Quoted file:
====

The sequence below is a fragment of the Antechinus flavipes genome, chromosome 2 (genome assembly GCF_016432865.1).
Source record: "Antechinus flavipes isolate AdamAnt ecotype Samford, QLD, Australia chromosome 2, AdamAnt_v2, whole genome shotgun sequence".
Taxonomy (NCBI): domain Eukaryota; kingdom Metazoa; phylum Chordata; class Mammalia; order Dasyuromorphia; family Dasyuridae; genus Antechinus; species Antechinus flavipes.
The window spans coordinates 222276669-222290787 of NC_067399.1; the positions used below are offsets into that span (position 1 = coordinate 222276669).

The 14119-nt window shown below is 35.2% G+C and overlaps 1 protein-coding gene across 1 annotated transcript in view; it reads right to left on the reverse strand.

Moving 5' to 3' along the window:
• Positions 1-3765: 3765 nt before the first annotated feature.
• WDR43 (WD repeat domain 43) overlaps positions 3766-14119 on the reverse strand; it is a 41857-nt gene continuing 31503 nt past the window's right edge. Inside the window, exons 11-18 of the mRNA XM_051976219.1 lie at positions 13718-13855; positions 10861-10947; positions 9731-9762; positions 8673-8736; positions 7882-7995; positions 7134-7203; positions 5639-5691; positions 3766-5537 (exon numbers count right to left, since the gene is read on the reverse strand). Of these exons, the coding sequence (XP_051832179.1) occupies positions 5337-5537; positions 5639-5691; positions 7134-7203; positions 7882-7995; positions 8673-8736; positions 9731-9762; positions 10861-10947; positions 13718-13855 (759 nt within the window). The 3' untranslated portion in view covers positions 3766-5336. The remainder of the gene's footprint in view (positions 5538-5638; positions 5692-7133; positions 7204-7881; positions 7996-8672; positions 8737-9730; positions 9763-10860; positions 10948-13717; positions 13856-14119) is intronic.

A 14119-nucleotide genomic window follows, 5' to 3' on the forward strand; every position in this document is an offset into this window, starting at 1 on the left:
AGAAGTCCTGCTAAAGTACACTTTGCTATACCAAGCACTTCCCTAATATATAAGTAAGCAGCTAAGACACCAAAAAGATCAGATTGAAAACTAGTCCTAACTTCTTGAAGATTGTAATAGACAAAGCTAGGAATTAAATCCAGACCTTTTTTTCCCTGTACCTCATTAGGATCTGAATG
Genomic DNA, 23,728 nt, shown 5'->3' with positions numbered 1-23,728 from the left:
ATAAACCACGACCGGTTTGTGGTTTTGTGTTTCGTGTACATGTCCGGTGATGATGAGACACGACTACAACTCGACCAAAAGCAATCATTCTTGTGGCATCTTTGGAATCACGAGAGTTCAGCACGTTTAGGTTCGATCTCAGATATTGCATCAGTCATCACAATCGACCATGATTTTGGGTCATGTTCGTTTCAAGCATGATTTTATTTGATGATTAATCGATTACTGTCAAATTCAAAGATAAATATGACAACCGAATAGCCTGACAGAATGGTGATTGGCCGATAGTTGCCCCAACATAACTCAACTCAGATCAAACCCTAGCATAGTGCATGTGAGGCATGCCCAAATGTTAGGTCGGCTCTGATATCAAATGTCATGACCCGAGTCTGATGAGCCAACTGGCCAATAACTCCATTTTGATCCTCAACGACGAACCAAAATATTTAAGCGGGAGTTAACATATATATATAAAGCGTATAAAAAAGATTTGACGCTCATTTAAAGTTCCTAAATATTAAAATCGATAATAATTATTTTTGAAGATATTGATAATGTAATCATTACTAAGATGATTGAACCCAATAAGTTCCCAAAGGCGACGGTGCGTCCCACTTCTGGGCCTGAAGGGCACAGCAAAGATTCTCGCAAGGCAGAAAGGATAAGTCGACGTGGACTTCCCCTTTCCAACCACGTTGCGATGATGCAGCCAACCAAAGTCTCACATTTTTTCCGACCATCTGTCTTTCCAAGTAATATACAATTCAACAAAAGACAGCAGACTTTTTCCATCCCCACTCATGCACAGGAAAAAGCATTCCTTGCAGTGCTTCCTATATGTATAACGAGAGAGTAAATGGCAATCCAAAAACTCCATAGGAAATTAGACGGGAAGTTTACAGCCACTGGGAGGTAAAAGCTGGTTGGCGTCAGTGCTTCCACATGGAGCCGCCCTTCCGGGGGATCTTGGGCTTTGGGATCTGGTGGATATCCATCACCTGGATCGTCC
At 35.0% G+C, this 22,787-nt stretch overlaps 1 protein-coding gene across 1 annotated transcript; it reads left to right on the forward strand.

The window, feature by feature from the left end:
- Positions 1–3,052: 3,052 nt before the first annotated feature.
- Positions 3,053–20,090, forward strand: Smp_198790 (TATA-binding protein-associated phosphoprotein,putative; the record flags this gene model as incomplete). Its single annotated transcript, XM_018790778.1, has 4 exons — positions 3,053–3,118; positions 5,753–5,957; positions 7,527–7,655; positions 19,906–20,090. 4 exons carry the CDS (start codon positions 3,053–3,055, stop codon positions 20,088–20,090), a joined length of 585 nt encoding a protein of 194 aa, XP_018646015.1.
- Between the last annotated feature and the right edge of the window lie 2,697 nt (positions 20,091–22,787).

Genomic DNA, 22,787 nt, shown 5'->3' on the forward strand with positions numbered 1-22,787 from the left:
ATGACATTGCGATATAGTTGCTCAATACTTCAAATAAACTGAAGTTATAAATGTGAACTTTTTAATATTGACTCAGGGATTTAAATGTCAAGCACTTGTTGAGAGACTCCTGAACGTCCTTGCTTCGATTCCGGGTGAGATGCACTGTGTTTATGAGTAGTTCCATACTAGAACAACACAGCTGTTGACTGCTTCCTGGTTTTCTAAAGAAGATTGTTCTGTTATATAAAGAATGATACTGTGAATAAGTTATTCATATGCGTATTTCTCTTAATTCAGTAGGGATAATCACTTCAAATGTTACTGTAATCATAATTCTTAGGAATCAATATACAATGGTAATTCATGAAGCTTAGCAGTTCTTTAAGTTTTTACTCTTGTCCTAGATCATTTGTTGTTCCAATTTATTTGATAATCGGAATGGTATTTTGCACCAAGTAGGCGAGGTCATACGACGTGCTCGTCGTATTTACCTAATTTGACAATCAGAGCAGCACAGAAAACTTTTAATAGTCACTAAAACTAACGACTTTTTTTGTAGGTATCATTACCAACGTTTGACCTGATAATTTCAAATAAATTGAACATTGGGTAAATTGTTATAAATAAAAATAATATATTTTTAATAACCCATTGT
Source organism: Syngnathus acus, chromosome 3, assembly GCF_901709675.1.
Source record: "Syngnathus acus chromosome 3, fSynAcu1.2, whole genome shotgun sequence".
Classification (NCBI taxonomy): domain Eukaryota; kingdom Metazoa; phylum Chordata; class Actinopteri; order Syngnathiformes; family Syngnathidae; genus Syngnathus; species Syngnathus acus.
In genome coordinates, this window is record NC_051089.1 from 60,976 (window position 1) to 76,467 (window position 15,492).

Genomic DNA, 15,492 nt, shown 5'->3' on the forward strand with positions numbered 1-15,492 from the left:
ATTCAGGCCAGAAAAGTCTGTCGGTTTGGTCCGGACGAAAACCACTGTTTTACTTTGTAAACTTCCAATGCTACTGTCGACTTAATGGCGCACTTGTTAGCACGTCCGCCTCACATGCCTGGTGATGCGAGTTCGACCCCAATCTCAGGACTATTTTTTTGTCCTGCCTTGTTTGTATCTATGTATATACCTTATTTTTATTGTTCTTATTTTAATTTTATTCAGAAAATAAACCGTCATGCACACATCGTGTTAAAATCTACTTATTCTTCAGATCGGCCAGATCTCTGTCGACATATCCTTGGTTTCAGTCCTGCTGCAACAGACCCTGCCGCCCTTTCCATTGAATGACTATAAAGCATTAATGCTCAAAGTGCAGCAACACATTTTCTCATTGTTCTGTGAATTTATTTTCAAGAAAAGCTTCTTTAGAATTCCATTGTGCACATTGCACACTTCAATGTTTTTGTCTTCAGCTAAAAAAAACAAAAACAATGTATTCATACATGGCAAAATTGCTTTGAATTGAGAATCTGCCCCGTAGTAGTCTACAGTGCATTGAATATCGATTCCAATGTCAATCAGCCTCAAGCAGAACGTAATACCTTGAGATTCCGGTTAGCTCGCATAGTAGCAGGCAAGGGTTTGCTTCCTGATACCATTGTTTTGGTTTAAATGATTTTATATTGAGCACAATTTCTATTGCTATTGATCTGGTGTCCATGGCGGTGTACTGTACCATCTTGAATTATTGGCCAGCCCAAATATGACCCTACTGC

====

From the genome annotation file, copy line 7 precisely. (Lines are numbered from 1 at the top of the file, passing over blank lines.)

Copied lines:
• Positions 1-3765: 3765 nt before the first annotated feature.